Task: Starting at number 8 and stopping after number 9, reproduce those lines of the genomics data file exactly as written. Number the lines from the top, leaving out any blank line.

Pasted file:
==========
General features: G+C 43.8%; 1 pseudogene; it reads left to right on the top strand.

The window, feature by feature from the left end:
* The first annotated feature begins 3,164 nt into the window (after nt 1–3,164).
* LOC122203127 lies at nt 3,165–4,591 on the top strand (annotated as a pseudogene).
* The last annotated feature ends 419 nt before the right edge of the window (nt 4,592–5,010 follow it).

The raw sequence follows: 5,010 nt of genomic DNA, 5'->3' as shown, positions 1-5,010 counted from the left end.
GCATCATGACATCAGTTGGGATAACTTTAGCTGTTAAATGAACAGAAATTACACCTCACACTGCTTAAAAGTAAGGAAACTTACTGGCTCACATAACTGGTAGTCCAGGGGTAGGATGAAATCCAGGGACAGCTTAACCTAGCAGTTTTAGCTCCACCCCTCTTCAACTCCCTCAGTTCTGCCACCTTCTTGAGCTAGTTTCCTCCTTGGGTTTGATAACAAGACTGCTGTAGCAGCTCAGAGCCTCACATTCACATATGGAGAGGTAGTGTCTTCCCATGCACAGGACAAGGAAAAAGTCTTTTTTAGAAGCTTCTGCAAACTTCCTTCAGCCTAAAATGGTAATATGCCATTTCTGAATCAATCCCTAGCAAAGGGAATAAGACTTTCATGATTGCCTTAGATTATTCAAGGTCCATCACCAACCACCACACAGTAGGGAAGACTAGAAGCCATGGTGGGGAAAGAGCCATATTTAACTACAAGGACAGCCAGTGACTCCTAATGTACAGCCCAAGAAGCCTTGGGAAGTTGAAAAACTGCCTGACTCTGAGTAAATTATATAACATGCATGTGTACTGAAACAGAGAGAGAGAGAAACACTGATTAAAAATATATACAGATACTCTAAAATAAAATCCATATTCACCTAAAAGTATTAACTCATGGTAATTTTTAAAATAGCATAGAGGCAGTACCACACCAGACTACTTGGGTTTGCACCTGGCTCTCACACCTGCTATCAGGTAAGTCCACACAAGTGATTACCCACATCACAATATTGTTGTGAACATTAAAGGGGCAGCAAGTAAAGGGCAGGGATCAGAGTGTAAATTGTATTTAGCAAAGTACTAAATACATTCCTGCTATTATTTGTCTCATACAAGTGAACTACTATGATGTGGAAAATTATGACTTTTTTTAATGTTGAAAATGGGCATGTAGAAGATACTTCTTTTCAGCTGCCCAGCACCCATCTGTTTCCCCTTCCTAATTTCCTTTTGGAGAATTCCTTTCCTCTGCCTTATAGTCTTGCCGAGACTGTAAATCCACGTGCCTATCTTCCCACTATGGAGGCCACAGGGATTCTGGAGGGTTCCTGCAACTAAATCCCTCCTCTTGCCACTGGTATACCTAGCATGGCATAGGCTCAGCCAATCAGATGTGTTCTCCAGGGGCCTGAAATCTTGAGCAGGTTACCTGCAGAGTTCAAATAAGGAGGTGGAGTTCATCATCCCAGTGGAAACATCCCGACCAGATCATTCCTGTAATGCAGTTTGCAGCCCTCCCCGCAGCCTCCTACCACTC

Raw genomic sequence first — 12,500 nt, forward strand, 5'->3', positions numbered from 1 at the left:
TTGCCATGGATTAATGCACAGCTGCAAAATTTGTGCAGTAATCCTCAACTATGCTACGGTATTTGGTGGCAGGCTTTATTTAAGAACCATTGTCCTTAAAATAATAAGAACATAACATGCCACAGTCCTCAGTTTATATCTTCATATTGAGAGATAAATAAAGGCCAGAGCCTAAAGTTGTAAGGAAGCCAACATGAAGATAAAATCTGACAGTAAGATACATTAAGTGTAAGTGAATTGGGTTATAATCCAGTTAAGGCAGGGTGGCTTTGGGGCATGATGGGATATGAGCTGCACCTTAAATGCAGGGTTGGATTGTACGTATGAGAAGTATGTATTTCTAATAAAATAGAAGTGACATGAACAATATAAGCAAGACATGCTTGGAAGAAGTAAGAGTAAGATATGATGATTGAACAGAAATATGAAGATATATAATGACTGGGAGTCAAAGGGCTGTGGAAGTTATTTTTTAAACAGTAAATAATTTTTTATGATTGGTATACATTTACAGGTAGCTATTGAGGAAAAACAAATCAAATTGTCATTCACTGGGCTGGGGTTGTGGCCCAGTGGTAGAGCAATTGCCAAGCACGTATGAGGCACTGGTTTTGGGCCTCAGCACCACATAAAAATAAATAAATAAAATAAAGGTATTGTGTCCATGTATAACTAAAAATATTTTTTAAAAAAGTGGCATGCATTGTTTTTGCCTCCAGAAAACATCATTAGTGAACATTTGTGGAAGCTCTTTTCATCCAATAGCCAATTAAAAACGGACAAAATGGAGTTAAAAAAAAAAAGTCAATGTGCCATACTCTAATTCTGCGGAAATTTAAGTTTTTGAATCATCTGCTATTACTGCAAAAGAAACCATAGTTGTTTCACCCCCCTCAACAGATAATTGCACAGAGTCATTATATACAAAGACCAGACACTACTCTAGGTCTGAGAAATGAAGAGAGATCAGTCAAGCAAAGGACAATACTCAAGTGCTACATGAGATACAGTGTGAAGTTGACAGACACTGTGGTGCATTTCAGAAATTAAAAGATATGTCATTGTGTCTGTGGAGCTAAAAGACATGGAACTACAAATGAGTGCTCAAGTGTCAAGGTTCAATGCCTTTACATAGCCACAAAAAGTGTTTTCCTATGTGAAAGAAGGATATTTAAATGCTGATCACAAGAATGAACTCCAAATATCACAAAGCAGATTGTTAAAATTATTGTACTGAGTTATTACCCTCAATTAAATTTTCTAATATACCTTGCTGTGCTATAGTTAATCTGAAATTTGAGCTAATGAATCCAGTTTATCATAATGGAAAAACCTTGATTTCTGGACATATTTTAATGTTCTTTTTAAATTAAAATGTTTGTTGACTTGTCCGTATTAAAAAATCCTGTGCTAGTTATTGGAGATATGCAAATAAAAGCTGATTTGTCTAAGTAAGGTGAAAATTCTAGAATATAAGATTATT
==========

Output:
Raw genomic sequence first — 12,500 nt, forward strand, 5'->3', positions numbered from 1 at the left:
TTGCCATGGATTAATGCACAGCTGCAAAATTTGTGCAGTAATCCTCAACTATGCTACGGTATTTGGTGGCAGGCTTTATTTAAGAACCATTGTCCTTAAAATAATAAGAACATAACATGCCACAGTCCTCAGTTTATATCTTCATATTGAGAGATAAATAAAGGCCAGAGCCTAAAGTTGTAAGGAAGCCAACATGAAGATAAAATCTGACAGTAAGATACATTAAGTGTAAGTGAATTGGGTTATAATCCAGTTAAGGCAGGGTGGCTTTGGGGCATGATGGGATATGAGCTGCACCTTAAATGCAGGGTTGGATTGTACGTATGAGAAGTATGTATTTCTAATAAAATAGAAGTGACATGAACAATATAAGCAAGACATGCTTGGAAGAAGTAAGAGTAAGATATGATGATTGAACAGAAATATGAAGATATATAATGACTGGGAGTCAAAGGGCTGTGGAAGTTATTTTTTAAACAGTAAATAATTTTTTATGATTGGTATACATTTACAGGTAGCTATTGAGGAAAAACAAATCAAATTGTCATTCACTGGGCTGGGGTTGTGGCCCAGTGGTAGAGCAATTGCCAAGCACGTATGAGGCACTGGTTTTGGGCCTCAGCACCACATAAAAATAAATAAATAAAATAAAGGTATTGTGTCCATGTATAACTAAAAATATTTTTTAAAAAAGTGGCATGCATTGTTTTTGCCTCCAGAAAACATCATTAGTGAACATTTGTGGAAGCTCTTTTCATCCAATAGCCAATTAAAAACGGACAAAATGGAGTTAAAAAAAAAAAGTCAATGTGCCATACTCTAATTCTGCGGAAATTTAAGTTTTTGAATCATCTGCTATTACTGCAAAAGAAACCATAGTTGTTTCACCCCCCTCAACAGATAATTGCACAGAGTCATTATATACAAAGACCAGACACTACTCTAGGTCTGAGAAATGAAGAGAGATCAGTCAAGCAAAGGACAATACTCAAGTGCTACATGAGATACAGTGTGAAGTTGACAGACACTGTGGTGCATTTCAGAAATTAAAAGATATGTCATTGTGTCTGTGGAGCTAAAAGACATGGAACTACAAATGAGTGCTCAAGTGTCAAGGTTCAATGCCTTTACATAGCCACAAAAAGTGTTTTCCTATGTGAAAGAAGGATATTTAAATGCTGATCACAAGAATGAACTCCAAATATCACAAAGCAGATTGTTAAAATTATTGTACTGAGTTATTACCCTCAATTAAATTTTCTAATATACCTTGCTGTGCTATAGTTAATCTGAAATTTGAGCTAATGAATCCAGTTTATCATAATGGAAAAACCTTGATTTCTGGACATATTTTAATGTTCTTTTTAAATTAAAATGTTTGTTGACTTGTCCGTATTAAAAAATCCTGTGCTAGTTATTGGAGATATGCAAATAAAAGCTGATTTGTCTAAGTAAGGTGAAAATTCTAGAATATAAGATTATT